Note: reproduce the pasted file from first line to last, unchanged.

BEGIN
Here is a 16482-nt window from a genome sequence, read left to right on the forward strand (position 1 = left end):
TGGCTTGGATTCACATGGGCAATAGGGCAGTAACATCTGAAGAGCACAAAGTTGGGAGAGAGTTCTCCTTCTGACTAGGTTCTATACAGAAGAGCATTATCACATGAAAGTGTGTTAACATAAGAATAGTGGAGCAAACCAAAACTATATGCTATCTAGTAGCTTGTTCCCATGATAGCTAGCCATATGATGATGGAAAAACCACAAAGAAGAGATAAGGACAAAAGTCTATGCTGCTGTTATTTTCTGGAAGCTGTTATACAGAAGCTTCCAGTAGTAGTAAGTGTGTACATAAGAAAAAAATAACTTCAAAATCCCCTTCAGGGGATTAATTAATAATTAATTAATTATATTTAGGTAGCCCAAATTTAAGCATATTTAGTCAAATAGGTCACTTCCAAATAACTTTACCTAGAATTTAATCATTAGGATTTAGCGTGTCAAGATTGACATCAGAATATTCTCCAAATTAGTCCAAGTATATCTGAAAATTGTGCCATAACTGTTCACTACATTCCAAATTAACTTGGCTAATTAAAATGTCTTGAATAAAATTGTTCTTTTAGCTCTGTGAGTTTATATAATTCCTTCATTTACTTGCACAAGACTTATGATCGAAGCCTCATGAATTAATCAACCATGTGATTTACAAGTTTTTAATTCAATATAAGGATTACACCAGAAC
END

Here is a 16482-nt window from a genome sequence, read left to right on the forward strand (position 1 = left end):
TGGCTTGGATTCACATGGGCAATAGGGCAGTAACATCTGAAGAGCACAAAGTTGGGAGAGAGTTCTCCTTCTGACTAGGTTCTATACAGAAGAGCATTATCACATGAAAGTGTGTTAACATAAGAATAGTGGAGCAAACCAAAACTATATGCTATCTAGTAGCTTGTTCCCATGATAGCTAGCCATATGATGATGGAAAAACCACAAAGAAGAGATAAGGACAAAAGTCTATGCTGCTGTTATTTTCTGGAAGCTGTTATACAGAAGCTTCCAGTAGTAGTAAGTGTGTACATAAGAAAAAAATAACTTCAAAATCCCCTTCAGGGGATTAATTAATAATTAATTAATTATATTTAGGTAGCCCAAATTTAAGCATATTTAGTCAAATAGGTCACTTCCAAATAACTTTACCTAGAATTTAATCATTAGGATTTAGCGTGTCAAGATTGACATCAGAATATTCTCCAAATTAGTCCAAGTATATCTGAAAATTGTGCCATAACTGTTCACTACATTCCAAATTAACTTGGCTAATTAAAATGTCTTGAATAAAATTGTTCTTTTAGCTCTGTGAGTTTATATAATTCCTTCATTTACTTGCACAAGACTTATGATCGAAGCCTCATGAATTAATCAACCATGTGATTTACAAGTTTTTAATTCAATATAAGGATTACACCAGAAC